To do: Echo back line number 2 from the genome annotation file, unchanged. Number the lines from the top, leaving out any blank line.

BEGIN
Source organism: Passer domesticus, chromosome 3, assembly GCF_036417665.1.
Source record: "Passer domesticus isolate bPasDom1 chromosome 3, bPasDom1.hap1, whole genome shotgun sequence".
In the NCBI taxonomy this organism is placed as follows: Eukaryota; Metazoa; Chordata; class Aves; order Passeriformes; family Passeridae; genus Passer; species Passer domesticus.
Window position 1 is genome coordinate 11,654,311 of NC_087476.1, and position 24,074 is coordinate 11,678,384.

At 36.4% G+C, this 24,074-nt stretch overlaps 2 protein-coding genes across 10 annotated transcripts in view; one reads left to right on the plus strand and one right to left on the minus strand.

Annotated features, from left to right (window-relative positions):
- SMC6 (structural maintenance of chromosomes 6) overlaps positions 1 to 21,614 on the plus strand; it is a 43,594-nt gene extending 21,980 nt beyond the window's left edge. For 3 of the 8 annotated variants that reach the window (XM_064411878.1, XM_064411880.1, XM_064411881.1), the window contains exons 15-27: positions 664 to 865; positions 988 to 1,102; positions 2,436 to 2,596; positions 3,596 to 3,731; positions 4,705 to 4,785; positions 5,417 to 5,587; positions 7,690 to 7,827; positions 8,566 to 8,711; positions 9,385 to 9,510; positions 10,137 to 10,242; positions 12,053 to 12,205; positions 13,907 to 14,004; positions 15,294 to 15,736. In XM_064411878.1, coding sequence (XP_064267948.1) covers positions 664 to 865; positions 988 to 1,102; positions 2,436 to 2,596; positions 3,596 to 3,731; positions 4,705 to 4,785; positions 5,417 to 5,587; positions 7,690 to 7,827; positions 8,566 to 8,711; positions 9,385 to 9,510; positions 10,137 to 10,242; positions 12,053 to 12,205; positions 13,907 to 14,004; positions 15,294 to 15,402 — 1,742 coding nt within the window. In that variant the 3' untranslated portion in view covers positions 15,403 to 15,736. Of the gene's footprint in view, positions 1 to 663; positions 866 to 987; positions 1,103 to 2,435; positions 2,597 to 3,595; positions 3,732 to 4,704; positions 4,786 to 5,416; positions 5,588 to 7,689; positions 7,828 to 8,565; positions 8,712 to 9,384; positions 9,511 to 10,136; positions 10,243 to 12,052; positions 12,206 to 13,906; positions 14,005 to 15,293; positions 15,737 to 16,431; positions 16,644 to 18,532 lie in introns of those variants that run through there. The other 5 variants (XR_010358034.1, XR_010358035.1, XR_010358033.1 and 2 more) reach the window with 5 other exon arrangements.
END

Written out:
Source record: "Passer domesticus isolate bPasDom1 chromosome 3, bPasDom1.hap1, whole genome shotgun sequence".